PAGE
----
The days are getting shorter again, but it’s not too late to take a few days off before the end of summer. August is often the perfect month to take some time away from work.
You should consider getting away for a bit because you probably need it. Vacations are vital for rejuvenation, especially for high-achievers.
And yet people constantly tell me they don’t know how to get time away or what to do with themselves when they get time off. So I’ve put together 7 strategies for how leaders can best plan and enjoy vacations.
1. Understand the Various Types of Vacations
Vacations come in different varieties. There are spiritual pilgrimages, health improvement vacations, change of pace vacations, rest and relaxation vacations, sightseeing vacations, and other kinds of vacations. You can see one longer list here.
2. Choose the Vacation that Makes Sense for You
There is no wrong answer, but it’s helpful to know what kind of vacation you want so that you can plan accordingly. Money matters as a consideration. I wouldn’t go into debt to go on a vacation, but that shouldn’t stop you from taking time off.
If you just need a change of pace, a “staycation” might work for you. Don’t go into the office, don’t commute, ignore all email and other social networks, and just have a good time with family and friends. Maybe read some books that you’ve been putting off, barbecue in the backyard, and sleep in.
Several years ago—when I was still CEO of Thomas Nelson—my family joined me after a business trip to Brazil with a rest and relaxation vacation in the fishing village of Buzios. We hung out there for a week, and it was totally refreshing. We ate fresh fish every day. We got massages. We laid out in the sun. It was fantastic.
3. Get Caught Up Before You Leave
I’m never more productive than I am in the few days before I go on vacation. Even if you have to work late for a few nights before you leave, you’re going to rest better knowing your physical and digital inboxes are empty and that there’s not some important task left half-done.
4. Delegate Authority to Act in Your Absence
If you don’t have anybody working for you, this may not be important. But if you’re a leader and you have a department or executive assistant or people counting on you for decisions, then you have to set this up.
If you already have a number 2 to delegate that authority to, that’s great. If not, then I suggest you do what I did at Thomas Nelson. I picked someone and sent an email out to the leadership team saying “While I’m away, I’ve authorized Joe to make any decisions that need to be made on my behalf. He has my complete confidence. Whatever decisions he makes will have my support when I return.”
5. Set Other People’s Expectations
Sending that email is an important part of setting other people’s expectations for what to do at work while you’re on vacation. If you don’t tell people you’re on vacation, they’re not going to know. They’re going to still send you emails or make phone calls, and they’re going to expect a response.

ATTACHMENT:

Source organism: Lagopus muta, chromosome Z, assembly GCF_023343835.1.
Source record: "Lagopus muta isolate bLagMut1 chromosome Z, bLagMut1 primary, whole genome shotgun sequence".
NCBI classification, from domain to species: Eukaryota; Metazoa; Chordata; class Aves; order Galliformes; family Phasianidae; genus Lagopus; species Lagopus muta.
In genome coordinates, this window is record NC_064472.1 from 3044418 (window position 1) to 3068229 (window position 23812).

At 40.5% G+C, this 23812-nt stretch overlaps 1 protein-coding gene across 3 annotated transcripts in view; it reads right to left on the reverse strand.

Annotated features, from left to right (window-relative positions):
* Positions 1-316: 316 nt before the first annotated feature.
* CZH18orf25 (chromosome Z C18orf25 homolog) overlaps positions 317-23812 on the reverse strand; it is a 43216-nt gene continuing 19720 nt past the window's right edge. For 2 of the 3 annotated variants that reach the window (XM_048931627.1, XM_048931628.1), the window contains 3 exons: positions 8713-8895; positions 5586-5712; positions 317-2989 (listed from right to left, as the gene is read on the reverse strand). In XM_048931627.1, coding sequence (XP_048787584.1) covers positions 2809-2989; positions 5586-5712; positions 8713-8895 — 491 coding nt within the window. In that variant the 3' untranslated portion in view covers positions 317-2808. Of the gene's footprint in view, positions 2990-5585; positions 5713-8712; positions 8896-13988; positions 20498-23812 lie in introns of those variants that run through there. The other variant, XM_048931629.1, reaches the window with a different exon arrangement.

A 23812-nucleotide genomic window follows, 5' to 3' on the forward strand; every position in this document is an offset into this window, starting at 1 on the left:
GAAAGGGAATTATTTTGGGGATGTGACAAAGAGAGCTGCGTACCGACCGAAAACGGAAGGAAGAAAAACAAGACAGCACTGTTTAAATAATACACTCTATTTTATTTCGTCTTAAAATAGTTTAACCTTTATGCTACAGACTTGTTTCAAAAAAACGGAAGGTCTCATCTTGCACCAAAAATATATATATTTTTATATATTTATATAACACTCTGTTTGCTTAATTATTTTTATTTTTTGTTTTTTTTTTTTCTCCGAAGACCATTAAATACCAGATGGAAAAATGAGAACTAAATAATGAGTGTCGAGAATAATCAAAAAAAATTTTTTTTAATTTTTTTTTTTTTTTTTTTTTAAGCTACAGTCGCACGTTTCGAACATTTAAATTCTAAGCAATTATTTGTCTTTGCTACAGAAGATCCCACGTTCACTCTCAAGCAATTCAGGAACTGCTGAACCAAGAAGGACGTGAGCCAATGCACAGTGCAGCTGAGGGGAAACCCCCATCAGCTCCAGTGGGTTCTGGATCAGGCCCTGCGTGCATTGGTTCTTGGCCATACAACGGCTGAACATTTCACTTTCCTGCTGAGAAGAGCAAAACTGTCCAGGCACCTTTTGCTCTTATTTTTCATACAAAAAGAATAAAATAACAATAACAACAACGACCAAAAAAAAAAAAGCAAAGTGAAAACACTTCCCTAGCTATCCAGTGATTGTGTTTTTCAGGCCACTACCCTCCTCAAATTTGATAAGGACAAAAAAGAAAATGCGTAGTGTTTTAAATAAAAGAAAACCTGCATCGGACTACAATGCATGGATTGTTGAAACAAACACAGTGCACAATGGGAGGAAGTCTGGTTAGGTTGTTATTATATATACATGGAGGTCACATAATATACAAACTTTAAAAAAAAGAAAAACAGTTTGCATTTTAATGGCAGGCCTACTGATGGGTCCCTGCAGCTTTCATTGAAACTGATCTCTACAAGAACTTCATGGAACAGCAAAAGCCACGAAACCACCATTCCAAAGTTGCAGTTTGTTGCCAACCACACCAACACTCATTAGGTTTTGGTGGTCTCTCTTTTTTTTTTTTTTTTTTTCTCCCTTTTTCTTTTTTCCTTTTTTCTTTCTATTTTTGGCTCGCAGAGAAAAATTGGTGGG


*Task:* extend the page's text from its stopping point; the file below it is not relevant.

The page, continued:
You have to make sure your voicemail and your email notifications are turned on (you know, your out-of-office messages). You have to tell people you’re not going to be checking messages. Then tell them what to do in case of an emergency.
You should also tell them when you’re going to return, and tell them not to expect replies to messages sent while you were on vacation. If it’s not resolved by the time you’re back, they can contact you again about it.
6. Focus on the Purpose of Your Vacation
Focusing on the vacation helps you to be fully present. Don’t think about the office. Don’t think about all the stuff you left undone, which, if you followed the previous step, you didn’t do. Don’t wonder what’s happening in your absence. Don’t think about what you’re going to be doing when you get back. Don’t be planning the future.
Instead, really focus on the people you’re with and the purpose for which you went on the vacation to begin with. Enjoy doing something wholly different from your usual workaday routine. This is the whole point of vacations. Miss it, and you’ll miss out.
7. Block Out a “Catch up Day” for Your Return
On the day I come back to work after a vacation, I have no meetings and take no phone calls. Usually, in my out-of-office message, I tell people that I’m coming back to work a day later than the day I come back to town. I don’t lie about it. I say, “I’ll be available on such-and-such a day.”
That gives me some buffer time when I can really catch up, where I can process email and other inboxes. Then I can hit the ground running again, feeling both refreshed and totally caught up.